Literature The Authentic in Fiction: Aris Janigian’s Bloodvine (Part 1 of 2)

After several articles on topical subjects, I would like to discuss a novel published before the advent of Critics’ Forum–Aris Janigian’s Bloodvine (Heyday, 2003; Great Valley Books, 2005; all page references are to the later edition). Perhaps the nearly four years that have passed since its publication will help provide some perspective on the novel. Reviews at the time of publication ranged from the lukewarm–Booklist noting the author’s "obviously heartfelt effort"–to the overblown–the San Francisco Chronicle comparing Janigian to William Saroyan. Ironically, the novel was also a finalist for Stanford University’s William Saroyan International Prize for Writing, in the category of fiction, in 2005. A close look at Bloodvine reveals a good first effort but one whose flaws and missteps say as much about the current state of English-language Armenian literature as they do about the novel itself. The premise of Bloodvine originates in autobiography. Janigian’s father, nearing death, calls his son to his native Fresno and tells him the story of the rift (the novel later calls it a "kehn") between him and his brother, a subject that to that point the father has avoided bringing up with his son. In the book’s prologue, Janigian maintains that his father’s deathbed confession drove him to investigate the matter and write about it, albeit in fictional form. The characterization of the work as fiction is a critical one. The novel is certainly a fictional retelling of the feud that took place between two brothers, now named Andy (Antranik) Demerjian and Abe (Abraham) Voskijian, in and around 1950’s Fresno. But it also harbors what might be called more "historical" ambitions. Perhaps as a result, the reader feels the need both to connect with the novel and judge it by the yardstick of its own ambitions, ones that, unfortunately, it is not quite able to live up to. The first few pages of Bloodvine make it clear that the novel’s fate is intertwined with the history of the Genocide. We learn early on that Andy and Abe are actually half-brothers. Abe’s father, a gentleman in his community, is killed by Turkish soldiers. His mother escapes the pogroms and makes her way to Fresno, where she meets another immigrant, Yervant. Andy is the first of two children and the only son the mother bears with her second husband. Yervant turns out to be quite a volatile man, prone to pathological behavior and fits of violence, most of which he directs toward his wife’s first-born son, Abe. We also find out that Yervant’s father (Andy’s grandfather), Jonig, may have been an "agha," a Turkish sympathizer who saved himself and his family by betraying the whereabouts of other Armenia’s. The novel’s central storyline turns on this seminal event. Abe marries Zabel, and together they have three children. Andy marries much later in the novel and continues until then to live with Abe’s family on land that her mother has willed to her two sons. This uncomfortable living arrangement eventually precipitates the feud between the brothers, which the novel makes clear is also instigated by Abe’s wife, Zabel. The larger issue at stake is what Zabel refers to as the family’s bad luck, or "pakht," and which she is certain has revealed itself in the family’s disastrous harvests and business dealings. Zabel attributes their collective pakht to Andy, the ill-begotten son, and through him to Yervant, and through Yervant to his father and what we might call his "original sin" (92-3). From Zabel’s perspective, the fact that Andy is a "cripple" (one of his legs is shorter than the other) may be explained biologically–he had polio as a child–but must be understood genealogically–he is the descendant of a traitor. The impetus behind this genealogical perspective is the novel’s own worldview. In the prologue, Janigian characterizes his novel as "old-fashioned," which no doubt it is. But its emphasis on the relationships between fathers and sons and the propagation of sin, treachery and violence also suggests a profoundly biblical perspective. The brothers’ story, in fact, concludes in an act of betrayal reminiscent of the Old Testament story of Jacob and Esau. A few years after Andy signs his half of the land over to Abe to help secure a GI loan, on a handshake, Abe kicks Andy off the land, denying him what Andy feels is his birthright, just as in the biblical story, Jacob tricks his older brother, Esau, into signing over his birthright for a bowl of lentil stew. Jacob will later also trick his father (who bears the name of one of the brothers in the novel, Abraham) into giving him his blessing. In the biblical story, Jacob is his mother Rebecca’s favorite, as in the novel the maternal Zabel (Abe’s pet name for her is "Ma") prefers Abe. This somewhat weighty purpose intrudes itself into the novel at various points–we are subtly, and sometimes not so subtly, made to remember that the scenery of Fresno and the surrounding valleys is imbued with a larger, almost metaphorical, character signifying the mysterious connection between land and blood suggested in the novel’s title. The book’s very first scene, in fact, makes this point quite explicitly. A bishop and a priest are on their way to visit the Voskijians, in order to "exorcise" their land of the curse Zabel is convinced has befallen it. As they near their destination, the bishop looks out of the car window at the grapevines and remarks (8): But in the old country . . . I don’t remember the vines growing this way, that is, strung up like criminals on wires. No, we had bush vines and they grew everywhere wild. There was a bitter-skin grape, obsidian black. I recall ruby-color grapes that took the shape of teardrops. The very land itself, it seems, is a symbol of its people’s apparent fate, bearing its fruits in the shape of tears. And just in case we miss that metaphorical point, the bishop adds a little further on (8): "[T]he vines in Armenia date back from the time of our Lord. Just imagine, brother, the pestilence, the flood and fire, the drought and terrible earthquake they’ve endured. They," he said in a survivor’s emotional voice, "have proven as resilient as the Armenian people themselves." The larger point, however, is somewhat more intriguing–the suggestion of a kind of fall from grace, from an edenic homeland that cannot be recreated anywhere else, as the bishop once again makes clear (9): He traced the Sierras with a finger. "Their Mount Ararat, this. And these canals," he swept his hand over the dry one they drove across, "their Mother River, Arax. What no book will tell you is these poor, desperate people have tried to resurrect the homeland here, brother, to make natural what is alien. But what cheap copies! Our Ararat would swallow in one gulp all the mountains in America combined." Ironically, later in the novel, Andy’s wife Kareen, an Armenian born in Egypt, will compare the same expanse of land unflatteringly to her own birthplace, Alexandria (167). Janigian does more than suggest the simple nostalgia for homeland or home in this passage; he captures something of the tragic desire for return that seems to propagate itself endlessly, hopelessly, in the immigrant experience. The other side of that desire, the novel seems to suggest, is the kind of hatred born of betrayal, a product of an agha’s actions as much as a result of the Genocide as such. That hatred turns to self-hatred in the brothers’ story, culminating in the final act of betrayal captured in the title. We can hear its whispers even early on, in the bishop’s repeated reference to the priest as "brother" (as in the two extended quotations above). To the novel’s credit, the tension between brotherly love and a hatred born of blind allegiance to land is never quite resolved. Even at the very end of the novel, before he "betrays" his brother Andy, Abe tells him, "brothers is one thing, this land’s another" (252). But after the event, Andy declares to himself, "your life has changed, Andy. In a matter of minutes, thirty years of brotherhood is pulverized. Over what? Over a piece of dirt" (265). [Look for Part 2 of this article in next week’s issue.] Hovig Tchalian holds a PhD in English literature from UCLA. He has edited several journals and also published articles of his own. You can reach him or any of the other contributors to Critics’ Forum at This and all other articles published in this series are available online at To sign up for a weekly electronic version of new articles, go to Critics’ Forum is a group created to discuss issues relating to Armenian art and culture in the Diaspora.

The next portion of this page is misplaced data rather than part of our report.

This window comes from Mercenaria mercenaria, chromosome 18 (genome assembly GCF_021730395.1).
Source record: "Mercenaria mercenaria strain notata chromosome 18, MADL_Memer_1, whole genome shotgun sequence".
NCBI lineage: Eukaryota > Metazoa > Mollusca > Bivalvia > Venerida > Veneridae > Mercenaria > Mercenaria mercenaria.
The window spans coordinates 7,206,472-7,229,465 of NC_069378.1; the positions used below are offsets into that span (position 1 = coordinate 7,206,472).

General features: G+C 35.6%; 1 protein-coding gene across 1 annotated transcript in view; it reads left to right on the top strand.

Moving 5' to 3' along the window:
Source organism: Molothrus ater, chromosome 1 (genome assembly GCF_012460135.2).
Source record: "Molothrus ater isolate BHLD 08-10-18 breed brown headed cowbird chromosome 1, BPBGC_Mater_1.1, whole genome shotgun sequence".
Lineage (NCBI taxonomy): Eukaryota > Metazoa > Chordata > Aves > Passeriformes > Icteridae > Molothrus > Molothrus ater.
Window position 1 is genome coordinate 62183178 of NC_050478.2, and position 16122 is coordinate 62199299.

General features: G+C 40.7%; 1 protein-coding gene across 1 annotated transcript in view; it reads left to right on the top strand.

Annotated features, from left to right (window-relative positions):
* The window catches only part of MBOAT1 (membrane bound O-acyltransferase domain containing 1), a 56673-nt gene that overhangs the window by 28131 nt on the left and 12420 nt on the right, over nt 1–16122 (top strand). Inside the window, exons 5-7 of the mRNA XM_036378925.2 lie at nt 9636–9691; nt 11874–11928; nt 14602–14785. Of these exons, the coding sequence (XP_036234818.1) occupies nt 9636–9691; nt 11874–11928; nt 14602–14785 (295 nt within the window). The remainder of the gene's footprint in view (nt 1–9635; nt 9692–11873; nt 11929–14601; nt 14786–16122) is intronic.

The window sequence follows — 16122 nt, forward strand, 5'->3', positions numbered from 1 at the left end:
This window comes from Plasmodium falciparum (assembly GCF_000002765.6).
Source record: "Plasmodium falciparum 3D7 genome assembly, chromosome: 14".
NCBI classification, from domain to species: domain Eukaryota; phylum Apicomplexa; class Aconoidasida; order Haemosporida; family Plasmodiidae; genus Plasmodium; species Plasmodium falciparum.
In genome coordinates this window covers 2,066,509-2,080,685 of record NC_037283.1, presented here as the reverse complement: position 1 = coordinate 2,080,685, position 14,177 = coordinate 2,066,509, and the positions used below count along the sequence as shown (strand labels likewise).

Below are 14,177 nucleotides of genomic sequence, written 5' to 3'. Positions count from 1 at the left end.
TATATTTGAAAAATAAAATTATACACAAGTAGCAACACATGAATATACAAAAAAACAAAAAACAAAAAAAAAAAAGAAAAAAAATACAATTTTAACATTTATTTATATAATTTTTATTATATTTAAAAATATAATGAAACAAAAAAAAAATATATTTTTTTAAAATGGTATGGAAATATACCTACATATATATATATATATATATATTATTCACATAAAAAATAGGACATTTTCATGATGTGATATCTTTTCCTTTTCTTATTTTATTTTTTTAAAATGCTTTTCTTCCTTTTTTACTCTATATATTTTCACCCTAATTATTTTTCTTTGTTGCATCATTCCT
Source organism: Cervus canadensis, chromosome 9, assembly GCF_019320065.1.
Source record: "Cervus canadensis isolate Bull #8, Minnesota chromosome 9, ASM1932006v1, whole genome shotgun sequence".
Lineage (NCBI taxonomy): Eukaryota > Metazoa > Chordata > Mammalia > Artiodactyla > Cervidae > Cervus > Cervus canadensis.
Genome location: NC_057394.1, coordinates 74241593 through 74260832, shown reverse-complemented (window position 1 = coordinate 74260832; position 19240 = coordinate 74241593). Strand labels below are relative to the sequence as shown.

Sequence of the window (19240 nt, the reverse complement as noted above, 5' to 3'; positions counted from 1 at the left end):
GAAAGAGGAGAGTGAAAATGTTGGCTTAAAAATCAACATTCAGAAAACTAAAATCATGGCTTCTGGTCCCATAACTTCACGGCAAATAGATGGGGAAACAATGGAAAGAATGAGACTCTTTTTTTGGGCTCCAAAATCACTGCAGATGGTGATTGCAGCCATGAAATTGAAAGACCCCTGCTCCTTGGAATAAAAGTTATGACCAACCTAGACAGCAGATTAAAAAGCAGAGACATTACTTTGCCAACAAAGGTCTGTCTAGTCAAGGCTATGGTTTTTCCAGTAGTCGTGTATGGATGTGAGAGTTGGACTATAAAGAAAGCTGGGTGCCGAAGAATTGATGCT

Discussion Policy

Comments are welcomed and encouraged. Though you are fully responsible for the content you post, comments that include profanity, personal attacks or other inappropriate material will not be permitted. Asbarez reserves the right to block users who violate any of our posting standards and policies.